What is often overlooked is that it was not in Barak’s gift to deliver an agreement without strings attached. He had undertaken to take the Camp David II formula to a vote of his compatriots with no certainty of a positive outcome.
If the lessons of Oslo and the other attempts at Middle East peace tell us one thing, it is that no positive outcome will come without American leadership, and not simply leadership but a willingness to take control of the process in partnership with its allies, including Arab states fearful of further destabilisation in the region.
Does America have the time and energy for such a process given challenges it faces from China in the Indo-Pacific and from Russia on NATO’s western flank, not to mention a domestic political environment that could hardly be less stable.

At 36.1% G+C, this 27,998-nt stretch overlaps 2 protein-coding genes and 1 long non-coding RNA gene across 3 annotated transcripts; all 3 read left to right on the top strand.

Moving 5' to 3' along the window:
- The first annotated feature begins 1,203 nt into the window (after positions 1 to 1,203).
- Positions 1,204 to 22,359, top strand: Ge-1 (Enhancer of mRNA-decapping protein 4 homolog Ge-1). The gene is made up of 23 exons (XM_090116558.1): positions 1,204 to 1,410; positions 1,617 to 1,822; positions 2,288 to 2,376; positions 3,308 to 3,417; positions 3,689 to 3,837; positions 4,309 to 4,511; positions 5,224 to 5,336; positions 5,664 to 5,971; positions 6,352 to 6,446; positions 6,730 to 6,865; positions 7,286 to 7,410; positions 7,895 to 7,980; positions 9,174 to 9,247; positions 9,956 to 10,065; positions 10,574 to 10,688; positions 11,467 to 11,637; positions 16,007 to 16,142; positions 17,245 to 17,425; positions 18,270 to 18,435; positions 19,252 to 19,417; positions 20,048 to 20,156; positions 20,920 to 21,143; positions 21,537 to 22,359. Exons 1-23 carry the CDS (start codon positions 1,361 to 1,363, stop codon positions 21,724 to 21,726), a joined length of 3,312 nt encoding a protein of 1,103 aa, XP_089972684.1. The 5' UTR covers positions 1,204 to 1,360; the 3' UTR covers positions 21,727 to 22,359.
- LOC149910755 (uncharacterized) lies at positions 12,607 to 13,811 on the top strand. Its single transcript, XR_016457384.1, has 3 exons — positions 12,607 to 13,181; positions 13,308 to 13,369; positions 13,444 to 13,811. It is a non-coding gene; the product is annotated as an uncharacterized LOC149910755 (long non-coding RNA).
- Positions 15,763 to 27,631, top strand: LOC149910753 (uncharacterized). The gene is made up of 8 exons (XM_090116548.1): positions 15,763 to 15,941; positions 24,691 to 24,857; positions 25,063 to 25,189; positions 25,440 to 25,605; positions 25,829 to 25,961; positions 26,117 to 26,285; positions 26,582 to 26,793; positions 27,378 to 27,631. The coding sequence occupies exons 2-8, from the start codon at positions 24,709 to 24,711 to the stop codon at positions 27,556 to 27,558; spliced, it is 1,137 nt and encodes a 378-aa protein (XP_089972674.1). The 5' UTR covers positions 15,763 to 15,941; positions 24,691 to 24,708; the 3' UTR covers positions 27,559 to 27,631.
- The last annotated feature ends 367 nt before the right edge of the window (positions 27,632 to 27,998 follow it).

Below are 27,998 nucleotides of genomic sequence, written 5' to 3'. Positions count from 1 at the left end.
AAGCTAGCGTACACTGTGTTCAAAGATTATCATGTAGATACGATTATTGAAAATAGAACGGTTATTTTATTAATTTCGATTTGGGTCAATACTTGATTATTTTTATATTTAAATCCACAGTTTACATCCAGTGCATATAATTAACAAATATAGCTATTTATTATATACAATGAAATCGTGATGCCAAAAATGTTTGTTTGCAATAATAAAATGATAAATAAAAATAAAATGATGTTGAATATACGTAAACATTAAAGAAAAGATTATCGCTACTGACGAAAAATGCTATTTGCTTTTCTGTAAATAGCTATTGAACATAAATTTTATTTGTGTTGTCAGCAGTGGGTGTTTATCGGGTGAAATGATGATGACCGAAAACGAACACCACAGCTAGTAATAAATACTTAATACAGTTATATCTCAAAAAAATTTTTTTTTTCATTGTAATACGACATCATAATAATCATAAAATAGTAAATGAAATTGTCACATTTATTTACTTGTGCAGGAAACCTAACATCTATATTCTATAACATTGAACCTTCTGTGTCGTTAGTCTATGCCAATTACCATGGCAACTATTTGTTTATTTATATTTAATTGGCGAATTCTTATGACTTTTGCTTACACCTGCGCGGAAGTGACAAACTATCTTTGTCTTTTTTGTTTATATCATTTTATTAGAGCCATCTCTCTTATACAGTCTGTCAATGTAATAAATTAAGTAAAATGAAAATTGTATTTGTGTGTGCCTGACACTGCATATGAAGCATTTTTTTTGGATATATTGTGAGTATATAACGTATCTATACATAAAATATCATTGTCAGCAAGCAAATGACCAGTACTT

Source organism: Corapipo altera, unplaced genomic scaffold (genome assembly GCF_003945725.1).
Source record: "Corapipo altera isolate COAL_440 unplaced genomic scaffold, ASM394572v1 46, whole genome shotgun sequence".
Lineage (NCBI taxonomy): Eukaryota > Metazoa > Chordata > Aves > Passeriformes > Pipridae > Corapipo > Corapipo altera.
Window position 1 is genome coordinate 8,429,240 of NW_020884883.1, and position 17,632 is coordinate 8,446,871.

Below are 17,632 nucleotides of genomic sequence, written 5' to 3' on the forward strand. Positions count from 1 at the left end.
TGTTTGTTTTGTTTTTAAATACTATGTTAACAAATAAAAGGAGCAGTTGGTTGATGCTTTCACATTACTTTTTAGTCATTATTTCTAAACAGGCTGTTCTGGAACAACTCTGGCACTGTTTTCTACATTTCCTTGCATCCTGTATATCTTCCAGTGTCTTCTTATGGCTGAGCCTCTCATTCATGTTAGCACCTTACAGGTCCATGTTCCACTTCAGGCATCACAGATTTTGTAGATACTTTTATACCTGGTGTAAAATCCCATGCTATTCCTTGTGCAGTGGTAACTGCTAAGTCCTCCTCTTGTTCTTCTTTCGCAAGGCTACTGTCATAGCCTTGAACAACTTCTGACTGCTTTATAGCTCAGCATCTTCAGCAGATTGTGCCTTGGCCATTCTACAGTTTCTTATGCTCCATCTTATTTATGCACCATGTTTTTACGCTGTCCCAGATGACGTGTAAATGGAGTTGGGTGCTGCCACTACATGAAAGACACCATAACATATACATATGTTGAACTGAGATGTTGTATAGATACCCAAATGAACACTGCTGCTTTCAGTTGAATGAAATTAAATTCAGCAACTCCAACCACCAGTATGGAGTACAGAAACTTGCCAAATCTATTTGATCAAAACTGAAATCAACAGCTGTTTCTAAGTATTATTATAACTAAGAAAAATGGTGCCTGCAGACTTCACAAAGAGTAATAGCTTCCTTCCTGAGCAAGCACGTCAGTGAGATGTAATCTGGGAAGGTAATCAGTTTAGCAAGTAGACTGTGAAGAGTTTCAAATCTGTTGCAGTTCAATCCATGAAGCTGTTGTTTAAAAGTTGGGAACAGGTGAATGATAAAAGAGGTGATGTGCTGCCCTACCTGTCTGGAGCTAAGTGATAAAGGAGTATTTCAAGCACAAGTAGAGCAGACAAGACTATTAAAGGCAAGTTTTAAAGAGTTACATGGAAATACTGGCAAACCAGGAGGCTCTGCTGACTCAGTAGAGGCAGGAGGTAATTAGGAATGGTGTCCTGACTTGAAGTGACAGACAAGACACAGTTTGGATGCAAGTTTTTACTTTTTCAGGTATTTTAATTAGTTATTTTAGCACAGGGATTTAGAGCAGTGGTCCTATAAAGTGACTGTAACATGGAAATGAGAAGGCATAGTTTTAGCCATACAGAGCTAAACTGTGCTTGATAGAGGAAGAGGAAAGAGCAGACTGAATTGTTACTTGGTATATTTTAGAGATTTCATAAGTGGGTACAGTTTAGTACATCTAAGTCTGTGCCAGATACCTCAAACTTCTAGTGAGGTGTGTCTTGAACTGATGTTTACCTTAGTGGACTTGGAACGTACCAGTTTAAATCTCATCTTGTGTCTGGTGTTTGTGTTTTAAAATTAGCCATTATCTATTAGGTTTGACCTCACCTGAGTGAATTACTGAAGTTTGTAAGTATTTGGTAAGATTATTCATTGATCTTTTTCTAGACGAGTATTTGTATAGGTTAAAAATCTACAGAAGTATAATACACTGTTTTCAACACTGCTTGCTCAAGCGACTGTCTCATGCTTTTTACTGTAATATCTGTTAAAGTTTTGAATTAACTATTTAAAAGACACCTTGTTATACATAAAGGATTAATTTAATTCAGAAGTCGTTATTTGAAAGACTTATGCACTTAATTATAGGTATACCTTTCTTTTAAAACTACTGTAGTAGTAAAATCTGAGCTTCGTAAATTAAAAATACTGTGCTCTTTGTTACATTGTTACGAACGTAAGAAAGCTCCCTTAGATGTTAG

America and its allies have always been at pains to say it is up to the protagonists to make peace. A settlement cannot be force-fed. In light of what has happened since 7 October the question becomes whether the West in partnership with Arab states can afford to allow the situation to continue to fester.
American supporters of the Israeli settler right would certainly mobilise against a process that involved widespread dismantling of settlements. Yet no agreement will be possible without a comprehensive arrangement that respects Palestinian sovereignty, removes impediments to freedom of movement in a West Bank desiccated by settlements and, most likely, creates a secure and elevated transit route between the West Bank and Gaza that itself would need to be open to the outside world.
Only a supreme optimist would believe that all this will come to pass in very many days after the guns fall silent, and certainly not “the day after,” but it is the only plausible scenario that has emerged so far. •